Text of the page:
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Posts Tagged ‘culture’

Can You Help Us with Darkwater (formerly Darky) Lake?

Monday, April 30th, 2012
submitted by: Bob Evans

Darkwater Lake has two sites, both near the south end of the lake.  One is on the west shore and the other on the east shore.  While the images on both sites on Darkwater Lake can be fairly easily seen, there is evidence that the site has been repainted since the original images were painted on the cliff.  We discussed evidence for repainting in the Northwoods Pictograph Bulletin for Darkwater Lake.  We would like to find photographs taken decades ago to compare the images  across time.

Photos would only be of interest if they were taken at least in or before the 1950’s.  Not only would we like to see if there is evidence or repainting but images on this site appear to be of different time periods, or perhaps to have been painted with different pigment or binding agents.  Images that are very bright right next to ones that can hardly be seen bring this question to mind.

If you have in your family photo albums or old records, old photos of this site we would like to hear from you.  If you are aware of people who might have paddled this area prior to the 50’s we would like to know how to contact them.  If you have any of this information, please contact us at info@northwoodsmemoriesmmp.com  or call us at 405-721-6474

Thanks.

A wonderful experience at the Beaverhouse pictograph site.

Monday, August 15th, 2011
submitted by: Bob Evans

Early last July we made a trip to the Beaverhouse pictograph site.  We had been there several times before.  But this trip was special.  As many of you know we made the commitment six years ago to revisit every pictograph site we had visited in the last few decades and to visit every known site we had not visited.  During the course of that incredible challenge, we have met some wonderful people who are interested in pictographs and the culture and religion of the people who put them there.  A few years ago we made contact with Jon Nelson and his wife Marie.  They were rangers in Quetico, first at the Beaverhouse entry and then at Cache Bay and finally at Prairie Portage.  After leaving the Ranger position, Jon reentered graduate school, completed a master’s degree in archaeology, and worked as an archaeologist in Quetico for some time.  He recently published an incredible book, Quetico: Near to Nature’s Heart.  That book is reviewed in an earlier post here.

Jon put me in contact with Glenn Nolan, who was also a Ranger at the Beaverhouse entry some time ago.  Glenn is Native American.  He first reported the pictograph image at the Beaverhouse site that is up high on the cliff and is multicolored.   It is a white and red image of a caribou.  When we first visited this site, we did not find the image.  On corresponding with Jon, he told me of conversations with Glenn that resulted in Edwina and I meeting up with Glenn and his wife, and Jon and his son and daughter-in-law at the Beaverhouse site.  (more…)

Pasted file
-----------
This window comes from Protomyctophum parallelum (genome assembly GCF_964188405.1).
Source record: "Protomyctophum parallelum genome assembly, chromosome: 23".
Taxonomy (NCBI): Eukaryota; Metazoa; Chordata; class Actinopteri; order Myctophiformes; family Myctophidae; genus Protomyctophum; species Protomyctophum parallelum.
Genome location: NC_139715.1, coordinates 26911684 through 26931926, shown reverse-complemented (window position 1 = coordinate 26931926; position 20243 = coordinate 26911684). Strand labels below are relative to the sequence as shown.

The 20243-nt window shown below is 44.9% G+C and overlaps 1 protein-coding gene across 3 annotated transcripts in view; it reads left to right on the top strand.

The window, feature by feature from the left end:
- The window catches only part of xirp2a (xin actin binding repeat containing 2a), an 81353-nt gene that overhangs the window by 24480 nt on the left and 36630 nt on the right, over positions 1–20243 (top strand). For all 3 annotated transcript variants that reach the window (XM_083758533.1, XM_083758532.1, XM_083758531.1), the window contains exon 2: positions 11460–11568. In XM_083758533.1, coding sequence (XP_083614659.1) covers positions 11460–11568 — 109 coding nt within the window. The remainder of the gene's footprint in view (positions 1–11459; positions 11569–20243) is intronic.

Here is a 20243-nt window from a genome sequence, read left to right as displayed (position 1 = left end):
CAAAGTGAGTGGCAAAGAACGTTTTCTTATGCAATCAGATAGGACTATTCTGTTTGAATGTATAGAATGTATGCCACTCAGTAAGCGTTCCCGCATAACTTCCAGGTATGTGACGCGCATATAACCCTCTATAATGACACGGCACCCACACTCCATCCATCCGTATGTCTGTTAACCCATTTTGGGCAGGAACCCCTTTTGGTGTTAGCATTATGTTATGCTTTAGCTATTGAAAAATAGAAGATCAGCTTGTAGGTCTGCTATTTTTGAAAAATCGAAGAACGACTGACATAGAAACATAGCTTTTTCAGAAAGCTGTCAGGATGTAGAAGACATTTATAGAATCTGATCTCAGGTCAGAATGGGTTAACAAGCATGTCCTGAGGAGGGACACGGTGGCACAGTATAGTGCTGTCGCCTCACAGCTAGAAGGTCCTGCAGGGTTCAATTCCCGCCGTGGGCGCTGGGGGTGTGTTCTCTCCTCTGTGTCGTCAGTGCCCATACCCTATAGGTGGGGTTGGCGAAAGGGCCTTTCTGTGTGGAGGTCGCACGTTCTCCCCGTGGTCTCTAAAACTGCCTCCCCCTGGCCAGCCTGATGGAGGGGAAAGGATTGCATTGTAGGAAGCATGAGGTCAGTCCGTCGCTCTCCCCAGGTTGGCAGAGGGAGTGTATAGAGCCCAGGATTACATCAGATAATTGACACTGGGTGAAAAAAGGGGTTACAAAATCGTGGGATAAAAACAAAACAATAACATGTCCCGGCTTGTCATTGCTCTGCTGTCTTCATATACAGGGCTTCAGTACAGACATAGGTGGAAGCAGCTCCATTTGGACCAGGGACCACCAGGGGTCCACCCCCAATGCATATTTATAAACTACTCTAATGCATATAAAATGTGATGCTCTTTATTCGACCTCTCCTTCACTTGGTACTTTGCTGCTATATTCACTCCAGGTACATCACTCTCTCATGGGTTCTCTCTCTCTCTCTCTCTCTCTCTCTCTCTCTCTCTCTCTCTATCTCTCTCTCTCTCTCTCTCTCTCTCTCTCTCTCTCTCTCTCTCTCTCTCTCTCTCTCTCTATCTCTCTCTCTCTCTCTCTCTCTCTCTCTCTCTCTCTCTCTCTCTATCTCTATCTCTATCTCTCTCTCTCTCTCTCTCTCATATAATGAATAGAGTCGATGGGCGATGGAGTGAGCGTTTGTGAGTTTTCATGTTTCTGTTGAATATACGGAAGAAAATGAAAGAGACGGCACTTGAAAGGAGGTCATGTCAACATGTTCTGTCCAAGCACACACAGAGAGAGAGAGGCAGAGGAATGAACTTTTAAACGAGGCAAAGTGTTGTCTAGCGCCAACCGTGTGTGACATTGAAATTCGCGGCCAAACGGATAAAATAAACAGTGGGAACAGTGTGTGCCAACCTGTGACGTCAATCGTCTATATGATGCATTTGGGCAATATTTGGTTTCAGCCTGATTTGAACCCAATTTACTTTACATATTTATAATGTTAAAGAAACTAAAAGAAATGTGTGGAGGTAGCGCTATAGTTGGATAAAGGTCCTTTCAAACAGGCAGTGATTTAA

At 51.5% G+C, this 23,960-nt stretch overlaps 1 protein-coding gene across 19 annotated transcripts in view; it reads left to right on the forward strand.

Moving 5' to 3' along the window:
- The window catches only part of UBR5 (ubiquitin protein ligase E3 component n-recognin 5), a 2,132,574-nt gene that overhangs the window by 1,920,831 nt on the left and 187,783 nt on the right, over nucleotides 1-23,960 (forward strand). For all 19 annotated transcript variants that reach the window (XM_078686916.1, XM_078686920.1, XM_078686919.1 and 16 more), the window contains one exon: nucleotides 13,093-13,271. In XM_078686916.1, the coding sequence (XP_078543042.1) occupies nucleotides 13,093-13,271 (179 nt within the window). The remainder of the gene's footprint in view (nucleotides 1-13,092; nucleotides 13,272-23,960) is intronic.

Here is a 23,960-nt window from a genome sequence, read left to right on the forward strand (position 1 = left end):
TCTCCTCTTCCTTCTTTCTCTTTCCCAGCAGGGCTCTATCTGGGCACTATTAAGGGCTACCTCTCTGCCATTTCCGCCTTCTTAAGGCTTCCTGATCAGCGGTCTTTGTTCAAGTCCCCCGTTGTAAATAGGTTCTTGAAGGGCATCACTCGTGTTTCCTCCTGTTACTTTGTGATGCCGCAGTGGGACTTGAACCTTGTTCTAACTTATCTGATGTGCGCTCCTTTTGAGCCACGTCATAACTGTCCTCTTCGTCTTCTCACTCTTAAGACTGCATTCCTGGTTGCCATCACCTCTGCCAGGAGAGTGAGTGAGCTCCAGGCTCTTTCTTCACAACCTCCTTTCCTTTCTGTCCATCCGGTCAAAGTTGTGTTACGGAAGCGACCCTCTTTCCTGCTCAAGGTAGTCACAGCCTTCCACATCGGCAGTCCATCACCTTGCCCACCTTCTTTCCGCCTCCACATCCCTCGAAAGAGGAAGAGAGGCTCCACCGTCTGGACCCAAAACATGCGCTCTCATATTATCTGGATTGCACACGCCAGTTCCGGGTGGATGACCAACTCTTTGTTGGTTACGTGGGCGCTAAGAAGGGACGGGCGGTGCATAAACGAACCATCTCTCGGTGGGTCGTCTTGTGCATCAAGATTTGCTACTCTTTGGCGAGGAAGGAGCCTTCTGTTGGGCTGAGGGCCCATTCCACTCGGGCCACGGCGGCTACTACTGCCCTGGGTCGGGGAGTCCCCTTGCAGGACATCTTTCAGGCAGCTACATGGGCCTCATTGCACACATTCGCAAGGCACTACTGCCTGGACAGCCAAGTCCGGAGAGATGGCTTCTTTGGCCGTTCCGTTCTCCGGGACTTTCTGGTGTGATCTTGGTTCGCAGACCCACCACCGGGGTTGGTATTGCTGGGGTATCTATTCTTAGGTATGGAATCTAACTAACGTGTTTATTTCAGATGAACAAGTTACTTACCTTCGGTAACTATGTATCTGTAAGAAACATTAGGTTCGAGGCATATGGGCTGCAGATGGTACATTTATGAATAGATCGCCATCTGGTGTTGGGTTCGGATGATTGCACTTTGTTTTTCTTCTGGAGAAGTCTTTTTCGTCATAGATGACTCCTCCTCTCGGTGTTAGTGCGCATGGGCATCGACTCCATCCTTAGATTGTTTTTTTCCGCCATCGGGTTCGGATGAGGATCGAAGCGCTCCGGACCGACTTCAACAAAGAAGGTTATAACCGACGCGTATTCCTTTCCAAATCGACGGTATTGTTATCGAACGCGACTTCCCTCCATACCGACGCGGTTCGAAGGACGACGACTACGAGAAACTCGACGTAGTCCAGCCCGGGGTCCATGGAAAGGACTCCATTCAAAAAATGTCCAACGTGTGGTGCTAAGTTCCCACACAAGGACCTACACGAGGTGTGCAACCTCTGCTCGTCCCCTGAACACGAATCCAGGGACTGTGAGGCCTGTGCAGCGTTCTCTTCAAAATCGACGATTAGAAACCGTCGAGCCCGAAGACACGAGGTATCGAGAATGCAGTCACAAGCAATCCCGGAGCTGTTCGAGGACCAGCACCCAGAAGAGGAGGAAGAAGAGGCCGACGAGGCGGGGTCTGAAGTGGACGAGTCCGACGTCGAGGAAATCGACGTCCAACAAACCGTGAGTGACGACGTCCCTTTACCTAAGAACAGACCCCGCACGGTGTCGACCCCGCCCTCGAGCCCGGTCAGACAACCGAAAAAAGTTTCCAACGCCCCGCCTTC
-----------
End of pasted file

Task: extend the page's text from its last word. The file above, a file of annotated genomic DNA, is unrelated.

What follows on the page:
We are writing a book!

Sunday, August 14th, 2011
submitted by: Bob Evans

We are writing a book utilizing our nearly 4 decades of studying the pictographs in Canoe Country.  It will include sites in both Quetico and the Boundary Waters as well as a few sites near the borders of the two parks.   During the last 6 summers we have revisited every site we visited during those decades and visited every other site of which we were aware.  During that time we have learned about sites not known to us before.  We discovered a site ourselves.  We have visited two sites that we are convinced are  not authentic.  The book will document 63 sites based on our own personal visit to each site.  Several of these sites have not been reported in writing before.  They will be completely new to the majority of readers.  Material in this book should be complimented by the series Northwoods Pictographs presented elsewhere on this site.

We have documented the exact location of every site.  We have carefully studied the cliffs to find all images possible.    We have done extensive photo analysis and using those tools we have identified many images that cannot be seen at all with the unaided eye.  We have clarified a number of images where the unaided eye only sees some red coloring on the rock.    While some would object to photographing the sites, and doing photo analysis,  these images are going away.  They are being removed from the rock surface by a number of erosion processes.  Water running down the cliffs washes the pigments small amounts at a time.  Wind carrying minute particles of sand and dirt acts like miniature sand blasting.  Lichens grow over the images.  We hope we will be providing a complete and accurate record of all known sites.  We are positive others will be discovered in the future, but we will report all currently known to us.

  We have personally benefited  from the study of the culture and religion from which the images have come.  It has been very rewarding learning about these images and the messages they convey.  We have decided to share our learning experiences with others who are interested.